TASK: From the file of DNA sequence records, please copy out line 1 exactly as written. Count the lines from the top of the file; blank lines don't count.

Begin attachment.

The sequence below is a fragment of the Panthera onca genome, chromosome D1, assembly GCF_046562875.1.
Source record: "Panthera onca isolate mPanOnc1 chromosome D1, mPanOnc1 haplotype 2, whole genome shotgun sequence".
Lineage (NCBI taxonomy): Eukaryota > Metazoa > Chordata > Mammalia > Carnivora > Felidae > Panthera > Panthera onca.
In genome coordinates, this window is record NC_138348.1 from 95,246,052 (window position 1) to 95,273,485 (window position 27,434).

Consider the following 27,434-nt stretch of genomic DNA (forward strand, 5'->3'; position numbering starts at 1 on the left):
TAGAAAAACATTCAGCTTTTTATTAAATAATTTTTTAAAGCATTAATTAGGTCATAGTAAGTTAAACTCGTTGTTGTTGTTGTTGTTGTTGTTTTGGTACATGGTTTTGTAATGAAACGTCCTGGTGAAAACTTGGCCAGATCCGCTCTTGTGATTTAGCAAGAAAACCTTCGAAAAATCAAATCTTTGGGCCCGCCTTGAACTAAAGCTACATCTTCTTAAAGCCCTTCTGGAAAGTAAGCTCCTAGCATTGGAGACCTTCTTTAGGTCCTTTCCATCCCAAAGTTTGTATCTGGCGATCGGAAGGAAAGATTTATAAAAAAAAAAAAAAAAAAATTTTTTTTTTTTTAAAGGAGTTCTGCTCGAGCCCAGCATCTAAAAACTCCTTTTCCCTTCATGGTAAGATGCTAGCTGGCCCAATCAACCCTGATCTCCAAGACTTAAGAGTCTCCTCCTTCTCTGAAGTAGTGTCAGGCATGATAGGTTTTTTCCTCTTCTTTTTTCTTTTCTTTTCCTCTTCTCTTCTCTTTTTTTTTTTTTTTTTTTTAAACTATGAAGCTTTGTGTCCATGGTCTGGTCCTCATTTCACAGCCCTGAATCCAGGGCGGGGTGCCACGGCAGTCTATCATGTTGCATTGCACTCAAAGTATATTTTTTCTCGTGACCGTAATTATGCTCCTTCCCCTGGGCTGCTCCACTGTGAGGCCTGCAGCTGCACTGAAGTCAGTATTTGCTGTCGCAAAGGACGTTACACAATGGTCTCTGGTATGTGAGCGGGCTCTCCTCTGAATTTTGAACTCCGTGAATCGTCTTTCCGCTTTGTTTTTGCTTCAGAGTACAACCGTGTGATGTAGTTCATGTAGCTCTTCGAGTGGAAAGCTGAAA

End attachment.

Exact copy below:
The sequence below is a fragment of the Panthera onca genome, chromosome D1, assembly GCF_046562875.1.